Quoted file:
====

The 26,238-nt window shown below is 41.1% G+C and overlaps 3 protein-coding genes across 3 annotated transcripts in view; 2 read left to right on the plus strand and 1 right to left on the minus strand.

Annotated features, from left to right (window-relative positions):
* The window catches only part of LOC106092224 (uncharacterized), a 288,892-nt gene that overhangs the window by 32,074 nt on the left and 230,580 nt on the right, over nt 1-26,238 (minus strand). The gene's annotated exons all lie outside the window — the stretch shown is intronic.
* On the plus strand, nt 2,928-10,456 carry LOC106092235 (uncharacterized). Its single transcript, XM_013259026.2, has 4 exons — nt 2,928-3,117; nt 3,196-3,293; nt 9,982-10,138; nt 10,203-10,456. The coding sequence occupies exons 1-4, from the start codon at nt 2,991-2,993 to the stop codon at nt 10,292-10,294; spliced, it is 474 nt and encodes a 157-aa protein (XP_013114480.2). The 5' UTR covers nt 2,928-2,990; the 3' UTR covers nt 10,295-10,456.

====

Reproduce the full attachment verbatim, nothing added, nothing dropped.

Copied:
The 26,238-nt window shown below is 41.1% G+C and overlaps 3 protein-coding genes across 3 annotated transcripts in view; 2 read left to right on the plus strand and 1 right to left on the minus strand.

Annotated features, from left to right (window-relative positions):
* The window catches only part of LOC106092224 (uncharacterized), a 288,892-nt gene that overhangs the window by 32,074 nt on the left and 230,580 nt on the right, over nt 1-26,238 (minus strand). The gene's annotated exons all lie outside the window — the stretch shown is intronic.
* On the plus strand, nt 2,928-10,456 carry LOC106092235 (uncharacterized). Its single transcript, XM_013259026.2, has 4 exons — nt 2,928-3,117; nt 3,196-3,293; nt 9,982-10,138; nt 10,203-10,456. The coding sequence occupies exons 1-4, from the start codon at nt 2,991-2,993 to the stop codon at nt 10,292-10,294; spliced, it is 474 nt and encodes a 157-aa protein (XP_013114480.2). The 5' UTR covers nt 2,928-2,990; the 3' UTR covers nt 10,295-10,456.